Gimpdiggity

Sr Member
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I always thought of his "superpower" to be his cunning intellect. I say that in quotation marks because like Batman, he's not embued with any other powers other than just being naturally very smart with no supernatural or chemical enhancements to speak of. For all of his sociopathic behavior he knows exactly what he's doing and is always ten steps ahead of everyone else. Often by the time everyone else catches up the damage has already been done.

This foresight and expert planning is equally as dangerous as his desire for chaos. These two core ingredients were missing from Joaquin Phoenix's Joker. I liked the movie but in many ways it was so far removed from makes the character distinct as a villain.

I always kind of thought that the reason that they didn’t give him any “powers” was because Batman also didn’t have any “powers.” So you had Joker, exactly as you say with his incredible intelligence, matched up against Batman with his detective skills and money. I like that about these two characters, because it brings a little bit of believability to it...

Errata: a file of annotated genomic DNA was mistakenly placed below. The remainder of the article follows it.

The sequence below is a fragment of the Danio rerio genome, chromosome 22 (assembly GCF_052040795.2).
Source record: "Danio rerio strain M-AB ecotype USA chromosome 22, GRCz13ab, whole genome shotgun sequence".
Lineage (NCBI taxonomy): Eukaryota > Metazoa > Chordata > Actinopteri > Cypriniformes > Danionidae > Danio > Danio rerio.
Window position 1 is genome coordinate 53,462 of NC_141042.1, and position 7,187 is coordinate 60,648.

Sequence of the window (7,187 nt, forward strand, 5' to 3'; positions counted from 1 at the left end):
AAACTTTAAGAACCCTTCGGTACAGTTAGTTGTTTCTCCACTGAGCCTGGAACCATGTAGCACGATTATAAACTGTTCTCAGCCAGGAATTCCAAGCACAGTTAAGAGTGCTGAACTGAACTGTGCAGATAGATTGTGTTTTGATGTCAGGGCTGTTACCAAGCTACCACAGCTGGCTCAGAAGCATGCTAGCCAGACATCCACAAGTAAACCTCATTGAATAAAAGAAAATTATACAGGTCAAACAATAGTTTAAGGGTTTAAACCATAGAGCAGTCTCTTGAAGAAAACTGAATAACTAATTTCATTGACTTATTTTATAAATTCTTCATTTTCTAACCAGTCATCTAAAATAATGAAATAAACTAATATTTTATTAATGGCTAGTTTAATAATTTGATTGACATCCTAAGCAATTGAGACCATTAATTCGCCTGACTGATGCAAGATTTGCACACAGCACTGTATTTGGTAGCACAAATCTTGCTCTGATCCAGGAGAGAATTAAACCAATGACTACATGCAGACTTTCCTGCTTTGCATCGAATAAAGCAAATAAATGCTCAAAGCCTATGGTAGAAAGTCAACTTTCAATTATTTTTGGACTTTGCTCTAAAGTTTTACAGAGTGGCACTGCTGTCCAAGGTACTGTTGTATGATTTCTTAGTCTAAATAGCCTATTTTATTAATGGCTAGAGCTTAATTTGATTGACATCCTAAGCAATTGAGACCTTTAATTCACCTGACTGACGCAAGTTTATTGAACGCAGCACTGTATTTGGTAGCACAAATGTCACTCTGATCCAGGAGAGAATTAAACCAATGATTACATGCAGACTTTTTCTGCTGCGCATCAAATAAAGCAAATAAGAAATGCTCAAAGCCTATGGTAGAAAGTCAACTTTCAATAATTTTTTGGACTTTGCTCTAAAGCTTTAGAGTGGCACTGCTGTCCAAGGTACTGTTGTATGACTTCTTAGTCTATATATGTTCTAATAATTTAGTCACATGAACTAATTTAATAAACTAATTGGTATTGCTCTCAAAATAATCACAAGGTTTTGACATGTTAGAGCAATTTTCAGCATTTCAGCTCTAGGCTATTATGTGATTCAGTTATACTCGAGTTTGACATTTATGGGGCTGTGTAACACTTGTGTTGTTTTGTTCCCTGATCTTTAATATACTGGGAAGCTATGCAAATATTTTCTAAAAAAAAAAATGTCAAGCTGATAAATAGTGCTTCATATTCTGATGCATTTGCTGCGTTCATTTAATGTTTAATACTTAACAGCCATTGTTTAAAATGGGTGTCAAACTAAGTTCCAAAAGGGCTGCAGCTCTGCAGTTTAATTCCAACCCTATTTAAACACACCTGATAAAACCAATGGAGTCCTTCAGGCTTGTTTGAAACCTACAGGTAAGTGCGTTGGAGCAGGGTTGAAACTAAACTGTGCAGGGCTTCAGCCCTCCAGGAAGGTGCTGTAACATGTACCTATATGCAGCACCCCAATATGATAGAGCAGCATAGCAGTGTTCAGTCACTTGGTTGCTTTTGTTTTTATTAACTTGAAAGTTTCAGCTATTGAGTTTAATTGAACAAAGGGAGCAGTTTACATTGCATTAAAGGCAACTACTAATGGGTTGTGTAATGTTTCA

I also agree with you about Phoenix’s Joker. I enjoyed the movie a lot...but I have issues believing that THAT Joker would be able to even try to go toe to toe with any version of Batman that we know of. I mean...it seems like that Joker would’ve just been a punching bag for Batman, unless I really missed something in the film?
 

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Psab keel

Master Member
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Arthur came across more as a victim of circumstance, abuse, and neglect than as any type of mastermind. I kept thinking of Michael Douglas from Falling Down, where a man is just pushed to their breaking point and unleashes unbridled fury.